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For Teenage Cancer Patients, Social Well-being is a Priority

Alli with her family: Tim, Jess, Emily and Andi.

Like most teenagers, Allison “Alli” Zellers loved to sleep late on weekends. But one Sunday morning, Alli’s plans to stay in bed were interrupted by a twinge of pain at the back of her neck.

The then 13-year-old and her parents assumed the pain came from a pulled muscle related to Alli’s favorite sport, volleyball. But, when the pain persisted despite rest, medication, and physical therapy, her doctor ordered an MRI.

Alli and her family were shocked to learn that the MRI showed a tumor along the top of her spine. Soon after, she was diagnosed with a chordoma, a rare type of bone cancer. Just 300 new cases of chordoma are diagnosed each year, most of them in men between the ages of 50 and 70.

As an eighth-grader living with a cancer diagnosis, Alli suddenly faced an entirely new set of teenage challenges.

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Alli attends her sister’s volleyball tournament shortly after surgery to remove her tumor.

“The stress of trying to live a normal life while going through treatment was the hardest part,” she said. “I missed a lot of school. I worried about what my friends and classmates would think when they saw me wearing a neck brace and losing my hair.”

Treating Alli’s cancer required a full team of experts in her hometown of Lancaster and Philadelphia, including a pediatric neurosurgeon, oncologist, radiologist and behavioral health counselor. Lisa Kernen, MD, of Penn Medicine Lancaster General Health Roseville Pediatrics, served as Alli’s “medical home,” a role in which a primary-care physician coordinates the patient’s physical and emotional care.

“Since her cancer was at the base of her neck, near the brainstem and spinal cord, we knew we needed to quickly make arrangements with neurosurgeons and oncologists at Children’s Hospital of Philadelphia (CHOP),” Kernen said.

Alli’s treatment began with a 12-hour surgery to remove part of the tumor and insert metal rods in her neck to take the place of the portion of her spine that also needed to be removed. After a weeklong hospital stay, Alli returned to Lancaster.

“Although Alli looked forward to returning to school after surgery, she was anxious about the neck brace she had to wear to help stabilize her head and neck,” said Alli’s father, Tim Zellers, adding that the stability of Alli’s head and neck were so precarious, her school allowed her to leave classes early to avoid contact with students in the halls.

Shortly after Alli’s return to school, she went back to CHOP for a second surgery to remove the rest of her tumor.

“Our family traveled to Philadelphia daily for two months every night for radiation treatments at Penn Medicine’s Roberts Proton Therapy Center,” said Tim. “It was physically and emotionally exhausting for Alli, who kept up with going to school during the day.”

Alli had her last radiation treatment just days before her 14th birthday.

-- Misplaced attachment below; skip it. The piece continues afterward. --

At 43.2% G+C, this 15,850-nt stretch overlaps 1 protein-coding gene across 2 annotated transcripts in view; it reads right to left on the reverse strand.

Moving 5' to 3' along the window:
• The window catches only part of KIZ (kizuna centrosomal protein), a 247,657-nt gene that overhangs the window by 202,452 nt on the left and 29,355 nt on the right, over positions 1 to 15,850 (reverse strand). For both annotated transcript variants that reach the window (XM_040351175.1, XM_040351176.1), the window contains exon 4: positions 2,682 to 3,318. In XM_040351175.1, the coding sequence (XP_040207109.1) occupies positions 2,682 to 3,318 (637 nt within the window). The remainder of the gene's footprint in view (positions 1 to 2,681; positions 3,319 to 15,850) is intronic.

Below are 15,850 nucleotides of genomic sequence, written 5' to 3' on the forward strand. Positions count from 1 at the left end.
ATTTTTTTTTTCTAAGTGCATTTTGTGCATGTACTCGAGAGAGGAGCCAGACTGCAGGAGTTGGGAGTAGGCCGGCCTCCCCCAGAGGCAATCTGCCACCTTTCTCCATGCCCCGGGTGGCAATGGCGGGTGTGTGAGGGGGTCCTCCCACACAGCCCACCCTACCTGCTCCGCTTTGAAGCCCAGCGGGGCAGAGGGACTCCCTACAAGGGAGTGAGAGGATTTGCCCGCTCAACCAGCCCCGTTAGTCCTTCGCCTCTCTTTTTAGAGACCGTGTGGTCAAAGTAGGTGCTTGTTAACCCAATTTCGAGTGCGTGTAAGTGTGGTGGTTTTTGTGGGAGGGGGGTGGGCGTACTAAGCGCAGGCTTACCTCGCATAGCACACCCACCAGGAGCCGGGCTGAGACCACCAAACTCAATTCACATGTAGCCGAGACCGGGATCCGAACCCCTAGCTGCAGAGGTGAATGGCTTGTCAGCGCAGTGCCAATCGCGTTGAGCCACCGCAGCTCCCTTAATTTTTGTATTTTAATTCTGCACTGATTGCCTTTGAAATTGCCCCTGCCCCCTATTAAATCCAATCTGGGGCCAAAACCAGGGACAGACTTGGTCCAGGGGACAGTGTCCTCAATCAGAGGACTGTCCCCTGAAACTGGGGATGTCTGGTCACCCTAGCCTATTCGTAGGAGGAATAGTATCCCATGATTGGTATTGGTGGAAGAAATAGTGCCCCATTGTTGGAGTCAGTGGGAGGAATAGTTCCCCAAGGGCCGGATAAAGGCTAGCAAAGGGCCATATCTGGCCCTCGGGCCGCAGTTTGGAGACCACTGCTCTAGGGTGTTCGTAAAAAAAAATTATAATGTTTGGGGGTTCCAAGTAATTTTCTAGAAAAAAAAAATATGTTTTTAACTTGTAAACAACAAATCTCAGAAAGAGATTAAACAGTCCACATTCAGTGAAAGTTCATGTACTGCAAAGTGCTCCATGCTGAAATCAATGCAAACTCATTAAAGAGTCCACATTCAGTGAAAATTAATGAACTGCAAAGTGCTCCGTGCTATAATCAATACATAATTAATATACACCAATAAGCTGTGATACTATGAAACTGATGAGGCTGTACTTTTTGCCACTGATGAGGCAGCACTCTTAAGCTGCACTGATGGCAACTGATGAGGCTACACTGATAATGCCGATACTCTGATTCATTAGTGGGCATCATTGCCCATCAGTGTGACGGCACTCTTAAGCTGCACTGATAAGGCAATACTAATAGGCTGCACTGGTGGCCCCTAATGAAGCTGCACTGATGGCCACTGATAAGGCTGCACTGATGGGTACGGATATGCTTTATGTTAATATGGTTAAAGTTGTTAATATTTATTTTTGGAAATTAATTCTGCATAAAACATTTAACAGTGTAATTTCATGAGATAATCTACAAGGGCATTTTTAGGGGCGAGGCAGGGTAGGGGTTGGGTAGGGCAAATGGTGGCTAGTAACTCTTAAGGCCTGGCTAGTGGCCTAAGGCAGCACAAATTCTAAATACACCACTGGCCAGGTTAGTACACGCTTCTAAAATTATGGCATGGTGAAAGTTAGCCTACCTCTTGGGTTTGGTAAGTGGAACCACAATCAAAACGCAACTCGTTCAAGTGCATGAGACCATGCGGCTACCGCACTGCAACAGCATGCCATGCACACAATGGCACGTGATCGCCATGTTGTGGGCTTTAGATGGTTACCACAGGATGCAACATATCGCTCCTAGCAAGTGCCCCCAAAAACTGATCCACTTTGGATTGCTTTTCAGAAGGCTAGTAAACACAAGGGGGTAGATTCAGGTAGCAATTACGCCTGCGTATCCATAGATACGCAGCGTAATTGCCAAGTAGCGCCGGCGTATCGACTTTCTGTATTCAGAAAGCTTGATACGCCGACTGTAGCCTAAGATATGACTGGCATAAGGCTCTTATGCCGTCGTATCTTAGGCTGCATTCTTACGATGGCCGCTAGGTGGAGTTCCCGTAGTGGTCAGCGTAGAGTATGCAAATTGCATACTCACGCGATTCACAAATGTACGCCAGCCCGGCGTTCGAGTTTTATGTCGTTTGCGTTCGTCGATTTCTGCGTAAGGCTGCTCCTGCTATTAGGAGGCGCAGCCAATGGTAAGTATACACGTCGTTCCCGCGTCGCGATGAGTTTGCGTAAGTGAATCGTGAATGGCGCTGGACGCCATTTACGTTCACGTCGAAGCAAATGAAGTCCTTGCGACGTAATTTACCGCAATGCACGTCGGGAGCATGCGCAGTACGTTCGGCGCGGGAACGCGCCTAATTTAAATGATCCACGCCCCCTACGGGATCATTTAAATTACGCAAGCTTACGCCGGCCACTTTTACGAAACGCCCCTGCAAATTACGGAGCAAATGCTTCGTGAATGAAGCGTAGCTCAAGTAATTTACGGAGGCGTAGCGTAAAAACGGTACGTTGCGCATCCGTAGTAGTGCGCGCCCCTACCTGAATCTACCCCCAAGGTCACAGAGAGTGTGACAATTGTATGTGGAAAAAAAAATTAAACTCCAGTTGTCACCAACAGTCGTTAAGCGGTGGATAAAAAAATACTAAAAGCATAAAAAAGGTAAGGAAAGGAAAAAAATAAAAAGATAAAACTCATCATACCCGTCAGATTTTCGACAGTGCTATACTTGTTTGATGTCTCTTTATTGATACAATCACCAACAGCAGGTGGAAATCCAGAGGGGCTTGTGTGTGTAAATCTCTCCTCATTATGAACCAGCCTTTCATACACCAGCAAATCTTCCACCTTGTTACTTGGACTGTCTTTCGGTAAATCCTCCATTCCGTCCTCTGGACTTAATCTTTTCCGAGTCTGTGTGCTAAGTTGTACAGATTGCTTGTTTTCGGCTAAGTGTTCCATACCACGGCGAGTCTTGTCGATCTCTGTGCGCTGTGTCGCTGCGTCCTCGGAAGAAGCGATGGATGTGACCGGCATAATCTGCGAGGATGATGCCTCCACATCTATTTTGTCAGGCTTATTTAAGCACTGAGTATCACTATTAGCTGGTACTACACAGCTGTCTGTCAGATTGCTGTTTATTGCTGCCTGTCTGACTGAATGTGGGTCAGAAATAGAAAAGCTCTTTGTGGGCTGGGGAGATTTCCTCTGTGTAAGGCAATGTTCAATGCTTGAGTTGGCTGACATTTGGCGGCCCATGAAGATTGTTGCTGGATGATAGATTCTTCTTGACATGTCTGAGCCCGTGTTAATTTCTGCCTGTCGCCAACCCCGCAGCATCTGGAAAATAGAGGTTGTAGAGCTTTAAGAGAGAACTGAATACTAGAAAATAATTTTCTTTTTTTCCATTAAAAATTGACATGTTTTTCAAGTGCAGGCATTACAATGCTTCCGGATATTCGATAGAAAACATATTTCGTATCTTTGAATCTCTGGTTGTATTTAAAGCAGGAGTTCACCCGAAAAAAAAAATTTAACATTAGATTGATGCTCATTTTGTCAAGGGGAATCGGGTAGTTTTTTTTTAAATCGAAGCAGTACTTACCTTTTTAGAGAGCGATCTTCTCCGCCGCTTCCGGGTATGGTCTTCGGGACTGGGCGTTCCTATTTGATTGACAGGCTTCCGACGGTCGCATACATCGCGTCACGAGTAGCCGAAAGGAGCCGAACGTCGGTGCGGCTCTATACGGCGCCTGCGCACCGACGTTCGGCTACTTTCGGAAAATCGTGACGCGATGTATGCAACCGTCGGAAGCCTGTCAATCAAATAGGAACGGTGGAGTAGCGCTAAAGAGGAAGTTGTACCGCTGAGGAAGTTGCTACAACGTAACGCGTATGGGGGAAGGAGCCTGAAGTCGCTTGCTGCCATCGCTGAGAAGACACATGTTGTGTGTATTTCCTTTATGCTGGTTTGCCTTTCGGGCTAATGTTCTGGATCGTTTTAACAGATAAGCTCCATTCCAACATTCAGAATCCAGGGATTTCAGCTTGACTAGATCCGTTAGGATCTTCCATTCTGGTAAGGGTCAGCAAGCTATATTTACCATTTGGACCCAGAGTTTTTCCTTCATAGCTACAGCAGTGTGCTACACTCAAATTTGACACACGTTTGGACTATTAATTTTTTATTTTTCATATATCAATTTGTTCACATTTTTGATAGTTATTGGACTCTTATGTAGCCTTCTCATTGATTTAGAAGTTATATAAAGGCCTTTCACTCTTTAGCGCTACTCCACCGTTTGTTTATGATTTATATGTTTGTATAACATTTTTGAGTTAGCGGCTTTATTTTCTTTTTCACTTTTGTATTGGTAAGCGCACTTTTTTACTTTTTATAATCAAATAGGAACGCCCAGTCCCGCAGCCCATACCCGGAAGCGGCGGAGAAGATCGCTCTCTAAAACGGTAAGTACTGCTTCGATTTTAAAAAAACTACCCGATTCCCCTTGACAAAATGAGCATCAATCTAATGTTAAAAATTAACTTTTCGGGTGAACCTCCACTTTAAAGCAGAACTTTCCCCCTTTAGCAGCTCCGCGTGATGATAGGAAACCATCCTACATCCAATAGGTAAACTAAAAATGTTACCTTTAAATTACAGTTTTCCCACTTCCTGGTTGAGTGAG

Alli celebrates her high school graduation in May 2018.
“I frequently checked in with Alli’s family to make sure they were supported through the process,” Kernen said. “We worked together with Alli’s team of physicians, as well as her school district, to make sure she was getting what she needed both for her continued education, and socially.”

Licensed behavioral health counselor Caroline Thomas Barnhart, MSS, LCSW, was part of the team of social workers, counselors, and chaplains supporting Alli. Caroline saw Alli at the Ann B. Barshinger Cancer Institute in Lancaster, during and after her treatment.

The two worked together to manage the stress and anxiety that often accompany cancer treatment, including the fear of a recurrence. Caroline also helped Alli cope with managing schoolwork, the stress of treatment-related hair loss and other challenges, and rebuilding her confidence to adjust at school with the support of her family and friends.

“Managing friendships and life in general can be challenging for any 13-year-old,” Caroline said. “For Alli, having a place to talk openly and honestly about her experiences helped to alleviate some of her stress and anxiety.”

Caroline used several therapeutic techniques with Alli, including art therapy, which eased the intense treatment process through drawing pictures and narrating events. Those experiences led Alli to capture her story in a recently published book, The Girl With Dreams, which she considers another form of therapy during the healing process.

“Alli is a true heroine who is using her cancer experience and the challenges she overcame to help others,” Caroline said. “She tells her story with honesty and authenticity, using her voice to encourage others to recognize their struggles, to seek help, and to know that healing is possible.”

Today, Alli is a healthy 18-year-old who has annual MRI scans and check-ups with her oncologist. A freshman at the University of Pittsburgh’s Honors College, she hopes to pursue a career in medicine.

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Alli rings the bell at the Perelman Center in Philadelphia.

“It wasn’t until I went through treatment for a chordoma that I realized how impactful an entire care team is to someone,” she said. “My physicians and counselors made all of the difference for me while going through treatment, attending school, and trying to be a normal teenager.”

When asked what advice she would give to other children or teens recently diagnosed with cancer, Alli said, “Celebrate your victories, like finding the courage to walk through the hallway at school with your friends while wearing a neck brace, or returning to the volleyball team. Celebrating the small victories helps you through the struggles.”

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